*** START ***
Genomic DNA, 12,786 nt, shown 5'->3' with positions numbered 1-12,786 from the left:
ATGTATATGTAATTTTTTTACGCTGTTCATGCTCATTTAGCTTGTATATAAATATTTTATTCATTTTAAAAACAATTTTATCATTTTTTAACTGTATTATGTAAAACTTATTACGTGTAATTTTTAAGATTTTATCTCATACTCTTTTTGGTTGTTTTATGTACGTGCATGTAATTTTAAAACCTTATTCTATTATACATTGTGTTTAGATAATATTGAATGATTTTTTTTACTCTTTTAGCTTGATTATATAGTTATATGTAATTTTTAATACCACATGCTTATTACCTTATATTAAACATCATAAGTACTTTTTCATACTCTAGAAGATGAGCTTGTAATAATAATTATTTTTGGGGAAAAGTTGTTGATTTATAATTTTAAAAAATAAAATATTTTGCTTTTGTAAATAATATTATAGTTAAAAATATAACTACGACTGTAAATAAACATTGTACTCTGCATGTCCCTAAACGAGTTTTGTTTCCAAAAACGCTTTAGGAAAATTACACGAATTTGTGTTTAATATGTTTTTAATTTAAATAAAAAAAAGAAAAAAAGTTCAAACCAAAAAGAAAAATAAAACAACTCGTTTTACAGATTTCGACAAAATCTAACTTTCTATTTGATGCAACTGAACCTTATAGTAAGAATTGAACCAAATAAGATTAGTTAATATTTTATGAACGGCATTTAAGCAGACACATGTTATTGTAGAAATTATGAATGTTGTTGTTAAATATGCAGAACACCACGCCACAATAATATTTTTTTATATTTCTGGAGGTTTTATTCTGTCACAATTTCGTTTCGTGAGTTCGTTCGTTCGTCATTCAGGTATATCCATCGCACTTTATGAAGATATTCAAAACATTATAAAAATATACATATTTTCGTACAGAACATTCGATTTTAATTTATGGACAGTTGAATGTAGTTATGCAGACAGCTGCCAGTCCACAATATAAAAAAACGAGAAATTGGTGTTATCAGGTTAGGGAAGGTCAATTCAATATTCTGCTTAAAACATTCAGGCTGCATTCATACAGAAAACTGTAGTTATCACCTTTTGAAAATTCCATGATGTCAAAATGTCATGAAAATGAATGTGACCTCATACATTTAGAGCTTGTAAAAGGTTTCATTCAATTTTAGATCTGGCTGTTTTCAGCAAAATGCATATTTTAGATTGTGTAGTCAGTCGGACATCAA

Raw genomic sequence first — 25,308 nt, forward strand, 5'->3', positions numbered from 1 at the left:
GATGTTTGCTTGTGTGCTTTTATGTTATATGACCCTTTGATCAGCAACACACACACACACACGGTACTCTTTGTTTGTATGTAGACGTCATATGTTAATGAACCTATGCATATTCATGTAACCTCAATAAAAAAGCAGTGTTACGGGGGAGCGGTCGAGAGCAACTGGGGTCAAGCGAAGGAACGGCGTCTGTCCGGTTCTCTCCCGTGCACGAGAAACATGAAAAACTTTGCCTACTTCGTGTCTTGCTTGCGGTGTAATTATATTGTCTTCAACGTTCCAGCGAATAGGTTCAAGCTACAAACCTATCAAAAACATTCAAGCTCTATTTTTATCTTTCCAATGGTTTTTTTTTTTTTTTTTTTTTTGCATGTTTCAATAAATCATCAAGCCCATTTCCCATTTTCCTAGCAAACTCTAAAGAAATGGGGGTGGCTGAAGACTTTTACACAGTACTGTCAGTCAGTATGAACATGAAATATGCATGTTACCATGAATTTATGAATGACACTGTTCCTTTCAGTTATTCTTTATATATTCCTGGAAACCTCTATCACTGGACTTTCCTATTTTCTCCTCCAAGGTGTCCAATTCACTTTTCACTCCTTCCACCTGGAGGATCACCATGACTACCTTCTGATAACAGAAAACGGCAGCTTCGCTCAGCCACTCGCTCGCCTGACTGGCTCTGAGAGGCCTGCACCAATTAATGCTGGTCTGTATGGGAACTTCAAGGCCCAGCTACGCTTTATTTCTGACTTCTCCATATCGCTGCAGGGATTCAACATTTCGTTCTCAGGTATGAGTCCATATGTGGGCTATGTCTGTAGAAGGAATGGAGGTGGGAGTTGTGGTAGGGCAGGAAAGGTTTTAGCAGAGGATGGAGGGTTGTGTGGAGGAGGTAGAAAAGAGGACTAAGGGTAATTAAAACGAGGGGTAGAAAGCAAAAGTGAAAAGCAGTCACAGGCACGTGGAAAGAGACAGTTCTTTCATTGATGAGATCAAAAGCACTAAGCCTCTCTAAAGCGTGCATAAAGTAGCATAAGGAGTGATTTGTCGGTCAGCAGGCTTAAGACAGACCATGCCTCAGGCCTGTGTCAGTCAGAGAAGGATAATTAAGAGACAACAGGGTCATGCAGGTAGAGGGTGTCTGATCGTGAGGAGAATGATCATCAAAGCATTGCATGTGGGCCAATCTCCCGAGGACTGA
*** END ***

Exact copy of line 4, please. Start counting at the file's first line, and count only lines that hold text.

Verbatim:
GATGTTTGCTTGTGTGCTTTTATGTTATATGACCCTTTGATCAGCAACACACACACACACACGGTACTCTTTGTTTGTATGTAGACGTCATATGTTAATGAACCTATGCATATTCATGTAACCTCAATAAAAAAGCAGTGTTACGGGGGAGCGGTCGAGAGCAACTGGGGTCAAGCGAAGGAACGGCGTCTGTCCGGTTCTCTCCCGTGCACGAGAAACATGAAAAACTTTGCCTACTTCGTGTCTTGCTTGCGGTGTAATTATATTGTCTTCAACGTTCCAGCGAATAGGTTCAAGCTACAAACCTATCAAAAACATTCAAGCTCTATTTTTATCTTTCCAATGGTTTTTTTTTTTTTTTTTTTTTTGCATGTTTCAATAAATCATCAAGCCCATTTCCCATTTTCCTAGCAAACTCTAAAGAAATGGGGGTGGCTGAAGACTTTTACACAGTACTGTCAGTCAGTATGAACATGAAATATGCATGTTACCATGAATTTATGAATGACACTGTTCCTTTCAGTTATTCTTTATATATTCCTGGAAACCTCTATCACTGGACTTTCCTATTTTCTCCTCCAAGGTGTCCAATTCACTTTTCACTCCTTCCACCTGGAGGATCACCATGACTACCTTCTGATAACAGAAAACGGCAGCTTCGCTCAGCCACTCGCTCGCCTGACTGGCTCTGAGAGGCCTGCACCAATTAATGCTGGTCTGTATGGGAACTTCAAGGCCCAGCTACGCTTTATTTCTGACTTCTCCATATCGCTGCAGGGATTCAACATTTCGTTCTCAGGTATGAGTCCATATGTGGGCTATGTCTGTAGAAGGAATGGAGGTGGGAGTTGTGGTAGGGCAGGAAAGGTTTTAGCAGAGGATGGAGGGTTGTGTGGAGGAGGTAGAAAAGAGGACTAAGGGTAATTAAAACGAGGGGTAGAAAGCAAAAGTGAAAAGCAGTCACAGGCACGTGGAAAGAGACAGTTCTTTCATTGATGAGATCAAAAGCACTAAGCCTCTCTAAAGCGTGCATAAAGTAGCATAAGGAGTGATTTGTCGGTCAGCAGGCTTAAGACAGACCATGCCTCAGGCCTGTGTCAGTCAGAGAAGGATAATTAAGAGACAACAGGGTCATGCAGGTAGAGGGTGTCTGATCGTGAGGAGAATGATCATCAAAGCATTGCATGTGGGCCAATCTCCCGAGGACTGA